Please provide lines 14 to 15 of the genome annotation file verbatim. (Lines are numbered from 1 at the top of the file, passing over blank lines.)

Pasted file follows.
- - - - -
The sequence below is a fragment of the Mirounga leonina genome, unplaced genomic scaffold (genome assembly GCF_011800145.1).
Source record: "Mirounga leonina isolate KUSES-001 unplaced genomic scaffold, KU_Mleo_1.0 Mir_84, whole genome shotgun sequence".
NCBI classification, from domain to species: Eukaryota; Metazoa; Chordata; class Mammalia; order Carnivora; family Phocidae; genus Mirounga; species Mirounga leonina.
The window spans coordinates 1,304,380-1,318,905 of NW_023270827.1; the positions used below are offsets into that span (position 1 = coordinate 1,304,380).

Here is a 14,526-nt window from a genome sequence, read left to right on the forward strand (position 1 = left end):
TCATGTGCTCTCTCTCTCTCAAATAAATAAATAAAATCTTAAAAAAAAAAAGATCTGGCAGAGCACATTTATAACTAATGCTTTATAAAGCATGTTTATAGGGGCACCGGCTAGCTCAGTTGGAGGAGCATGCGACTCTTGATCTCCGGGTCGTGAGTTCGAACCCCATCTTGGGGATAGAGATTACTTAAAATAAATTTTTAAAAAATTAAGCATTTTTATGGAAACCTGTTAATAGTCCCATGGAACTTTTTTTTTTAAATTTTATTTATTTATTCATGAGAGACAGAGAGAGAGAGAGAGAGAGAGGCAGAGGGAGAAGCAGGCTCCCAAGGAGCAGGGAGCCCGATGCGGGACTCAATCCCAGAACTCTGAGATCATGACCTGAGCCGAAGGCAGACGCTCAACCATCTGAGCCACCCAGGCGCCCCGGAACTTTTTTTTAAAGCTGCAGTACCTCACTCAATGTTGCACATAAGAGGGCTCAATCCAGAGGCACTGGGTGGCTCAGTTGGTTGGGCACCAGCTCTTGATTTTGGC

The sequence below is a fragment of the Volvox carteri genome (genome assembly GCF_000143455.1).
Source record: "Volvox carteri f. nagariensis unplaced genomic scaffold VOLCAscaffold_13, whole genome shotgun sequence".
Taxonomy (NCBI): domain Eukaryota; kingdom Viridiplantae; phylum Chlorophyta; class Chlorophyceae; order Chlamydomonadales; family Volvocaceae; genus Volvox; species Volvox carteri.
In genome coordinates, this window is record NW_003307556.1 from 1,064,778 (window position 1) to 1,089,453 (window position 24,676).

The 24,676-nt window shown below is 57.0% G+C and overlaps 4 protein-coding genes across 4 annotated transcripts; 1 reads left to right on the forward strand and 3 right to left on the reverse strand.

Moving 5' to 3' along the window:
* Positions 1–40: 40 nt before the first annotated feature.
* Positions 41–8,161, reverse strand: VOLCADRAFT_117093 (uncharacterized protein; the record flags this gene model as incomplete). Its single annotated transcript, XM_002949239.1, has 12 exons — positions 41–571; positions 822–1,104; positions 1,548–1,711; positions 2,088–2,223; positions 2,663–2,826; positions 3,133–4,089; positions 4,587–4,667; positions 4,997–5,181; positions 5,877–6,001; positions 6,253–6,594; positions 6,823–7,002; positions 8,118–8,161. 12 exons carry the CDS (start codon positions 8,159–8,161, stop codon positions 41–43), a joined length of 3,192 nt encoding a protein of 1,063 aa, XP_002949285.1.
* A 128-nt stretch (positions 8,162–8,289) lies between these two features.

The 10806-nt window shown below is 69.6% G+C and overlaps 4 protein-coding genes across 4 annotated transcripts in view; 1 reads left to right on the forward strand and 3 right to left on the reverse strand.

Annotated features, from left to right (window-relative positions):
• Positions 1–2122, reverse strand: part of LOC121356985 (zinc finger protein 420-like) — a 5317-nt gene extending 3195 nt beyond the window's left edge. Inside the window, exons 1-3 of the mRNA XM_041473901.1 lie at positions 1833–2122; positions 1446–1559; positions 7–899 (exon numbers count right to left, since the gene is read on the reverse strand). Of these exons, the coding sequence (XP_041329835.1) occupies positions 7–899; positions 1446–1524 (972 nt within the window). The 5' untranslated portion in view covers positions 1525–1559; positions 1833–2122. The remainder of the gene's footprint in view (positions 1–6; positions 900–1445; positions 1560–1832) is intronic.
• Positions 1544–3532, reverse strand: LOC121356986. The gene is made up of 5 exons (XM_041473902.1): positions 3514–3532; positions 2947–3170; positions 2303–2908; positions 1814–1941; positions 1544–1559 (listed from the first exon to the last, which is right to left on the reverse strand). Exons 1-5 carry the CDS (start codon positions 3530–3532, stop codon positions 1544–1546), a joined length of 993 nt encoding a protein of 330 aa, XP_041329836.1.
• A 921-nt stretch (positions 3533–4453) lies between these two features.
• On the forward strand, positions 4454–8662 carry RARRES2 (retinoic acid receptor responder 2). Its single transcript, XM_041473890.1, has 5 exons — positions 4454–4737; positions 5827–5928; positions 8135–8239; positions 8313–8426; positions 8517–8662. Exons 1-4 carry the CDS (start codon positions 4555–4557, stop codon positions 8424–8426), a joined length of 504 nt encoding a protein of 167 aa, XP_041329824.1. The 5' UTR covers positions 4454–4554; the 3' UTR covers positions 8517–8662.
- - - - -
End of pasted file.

* Positions 41–8,161, reverse strand: VOLCADRAFT_117093 (uncharacterized protein; the record flags this gene model as incomplete). Its single annotated transcript, XM_002949239.1, has 12 exons — positions 41–571; positions 822–1,104; positions 1,548–1,711; positions 2,088–2,223; positions 2,663–2,826; positions 3,133–4,089; positions 4,587–4,667; positions 4,997–5,181; positions 5,877–6,001; positions 6,253–6,594; positions 6,823–7,002; positions 8,118–8,161. 12 exons carry the CDS (start codon positions 8,159–8,161, stop codon positions 41–43), a joined length of 3,192 nt encoding a protein of 1,063 aa, XP_002949285.1.
* A 128-nt stretch (positions 8,162–8,289) lies between these two features.